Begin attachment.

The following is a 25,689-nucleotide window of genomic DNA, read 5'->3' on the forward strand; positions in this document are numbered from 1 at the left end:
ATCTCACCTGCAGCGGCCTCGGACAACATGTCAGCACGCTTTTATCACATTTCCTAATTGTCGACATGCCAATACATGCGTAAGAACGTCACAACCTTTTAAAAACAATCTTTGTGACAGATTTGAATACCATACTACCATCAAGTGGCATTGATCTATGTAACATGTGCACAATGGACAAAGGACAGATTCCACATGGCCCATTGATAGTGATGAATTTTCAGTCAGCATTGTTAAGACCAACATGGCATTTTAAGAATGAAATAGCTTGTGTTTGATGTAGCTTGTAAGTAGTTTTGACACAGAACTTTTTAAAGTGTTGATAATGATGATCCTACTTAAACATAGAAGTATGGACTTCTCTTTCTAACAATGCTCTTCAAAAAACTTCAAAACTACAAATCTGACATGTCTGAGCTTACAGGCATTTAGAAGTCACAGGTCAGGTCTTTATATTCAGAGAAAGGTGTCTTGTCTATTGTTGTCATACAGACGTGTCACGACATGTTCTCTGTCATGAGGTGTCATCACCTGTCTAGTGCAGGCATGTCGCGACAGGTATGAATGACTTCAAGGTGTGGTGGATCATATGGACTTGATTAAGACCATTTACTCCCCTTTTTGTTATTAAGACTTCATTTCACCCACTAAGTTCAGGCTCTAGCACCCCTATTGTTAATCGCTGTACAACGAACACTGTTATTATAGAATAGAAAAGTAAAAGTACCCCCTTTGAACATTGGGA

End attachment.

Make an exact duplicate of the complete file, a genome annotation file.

The following is a 25,689-nucleotide window of genomic DNA, read 5'->3' on the forward strand; positions in this document are numbered from 1 at the left end:
ATCTCACCTGCAGCGGCCTCGGACAACATGTCAGCACGCTTTTATCACATTTCCTAATTGTCGACATGCCAATACATGCGTAAGAACGTCACAACCTTTTAAAAACAATCTTTGTGACAGATTTGAATACCATACTACCATCAAGTGGCATTGATCTATGTAACATGTGCACAATGGACAAAGGACAGATTCCACATGGCCCATTGATAGTGATGAATTTTCAGTCAGCATTGTTAAGACCAACATGGCATTTTAAGAATGAAATAGCTTGTGTTTGATGTAGCTTGTAAGTAGTTTTGACACAGAACTTTTTAAAGTGTTGATAATGATGATCCTACTTAAACATAGAAGTATGGACTTCTCTTTCTAACAATGCTCTTCAAAAAACTTCAAAACTACAAATCTGACATGTCTGAGCTTACAGGCATTTAGAAGTCACAGGTCAGGTCTTTATATTCAGAGAAAGGTGTCTTGTCTATTGTTGTCATACAGACGTGTCACGACATGTTCTCTGTCATGAGGTGTCATCACCTGTCTAGTGCAGGCATGTCGCGACAGGTATGAATGACTTCAAGGTGTGGTGGATCATATGGACTTGATTAAGACCATTTACTCCCCTTTTTGTTATTAAGACTTCATTTCACCCACTAAGTTCAGGCTCTAGCACCCCTATTGTTAATCGCTGTACAACGAACACTGTTATTATAGAATAGAAAAGTAAAAGTACCCCCTTTGAACATTGGGA